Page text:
And here’s where the problem lies. The audio industry has lost so many consumers at the low end – it used to be that most people had a stereo system in their homes; now they are satisfied with Bluetooth speakers – that it is trying to convince everyone, not just luxury hi-fi fans, that quality of the music they listen to sucks. There are economic reasons for this, of course. If they can convince some people that their audio files aren’t good enough, then they can perhaps get them to buy more expensive hi-fi equipment. In recent years, the mid-range hi-fi market – those "lifestyle" brands – has collapsed, and these companies only really survive because they sell lots of other products. So there’s not a lot of choice between Bluetooth speakers – or the Amazon Echo, Apple HomePod, etc. – and higher-end audio equipment.[4]

Read more

Record Labels Splitting Long Tracks into Multiple Tracks to Maximize Streaming Income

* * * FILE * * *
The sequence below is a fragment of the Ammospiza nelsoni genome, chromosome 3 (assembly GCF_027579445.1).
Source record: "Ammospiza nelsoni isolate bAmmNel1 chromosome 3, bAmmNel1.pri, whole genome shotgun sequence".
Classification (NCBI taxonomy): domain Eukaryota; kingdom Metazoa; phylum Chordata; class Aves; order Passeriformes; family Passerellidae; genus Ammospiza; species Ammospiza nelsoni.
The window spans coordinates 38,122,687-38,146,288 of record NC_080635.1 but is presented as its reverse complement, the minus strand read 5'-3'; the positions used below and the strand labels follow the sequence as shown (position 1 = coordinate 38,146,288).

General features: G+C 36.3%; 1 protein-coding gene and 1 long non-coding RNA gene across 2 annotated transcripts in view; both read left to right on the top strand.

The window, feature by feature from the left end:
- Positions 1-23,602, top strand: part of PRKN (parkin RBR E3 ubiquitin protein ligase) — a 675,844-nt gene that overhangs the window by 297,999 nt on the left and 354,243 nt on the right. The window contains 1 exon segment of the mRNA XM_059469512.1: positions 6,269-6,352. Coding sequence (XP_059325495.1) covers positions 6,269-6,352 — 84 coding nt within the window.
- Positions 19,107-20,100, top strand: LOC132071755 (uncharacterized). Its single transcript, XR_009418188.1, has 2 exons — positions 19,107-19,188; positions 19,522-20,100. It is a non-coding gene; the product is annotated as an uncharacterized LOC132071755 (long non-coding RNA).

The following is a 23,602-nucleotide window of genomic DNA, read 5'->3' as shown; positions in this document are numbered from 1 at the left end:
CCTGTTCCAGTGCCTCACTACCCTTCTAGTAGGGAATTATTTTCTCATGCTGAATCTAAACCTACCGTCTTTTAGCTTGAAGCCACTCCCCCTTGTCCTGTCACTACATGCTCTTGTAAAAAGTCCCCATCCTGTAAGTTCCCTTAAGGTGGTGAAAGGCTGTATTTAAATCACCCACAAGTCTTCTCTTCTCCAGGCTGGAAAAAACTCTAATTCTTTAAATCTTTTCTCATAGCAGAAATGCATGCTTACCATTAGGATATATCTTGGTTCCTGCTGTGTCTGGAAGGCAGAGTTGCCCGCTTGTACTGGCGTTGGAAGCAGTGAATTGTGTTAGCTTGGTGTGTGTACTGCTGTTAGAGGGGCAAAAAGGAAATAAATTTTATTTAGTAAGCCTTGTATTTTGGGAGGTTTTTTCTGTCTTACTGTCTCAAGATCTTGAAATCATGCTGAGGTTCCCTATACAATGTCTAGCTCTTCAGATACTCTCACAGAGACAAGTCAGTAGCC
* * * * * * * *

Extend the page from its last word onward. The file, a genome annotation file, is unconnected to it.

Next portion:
The music streaming payment model is optimized for popular music: short songs, three, four, five minutes long. Record labels are paid by song streamed, not by the amount of time the music plays. An hour of a three-minute song counts as 20 plays, whereas if it’s a four-minute song, it only gets paid for 15 plays.

In an attempt to hack this system, some record labels – notably for classical music – are splitting music into multiple tracks. You won’t see this on, say, your standard symphony, where, while it would be possible to split four movements into ten or more, but you will see it on other works, ranging from long vocal works to non-standard classical pieces.

Here’s on example: Max Richter’s eight-hour Sleep. If you buy this from the iTunes Store, you will get 31 tracks, ranging in length from 2:46 to more than 33 minutes. But if you stream it on Apple Music, here’s what you see:

Sleep

That’s right, it’s 204 tracks, most of which are under three minutes. By splitting the music this much, the record label – Deutsche Grammophon – gets more than six times as much money than if it were in the original 31 tracks.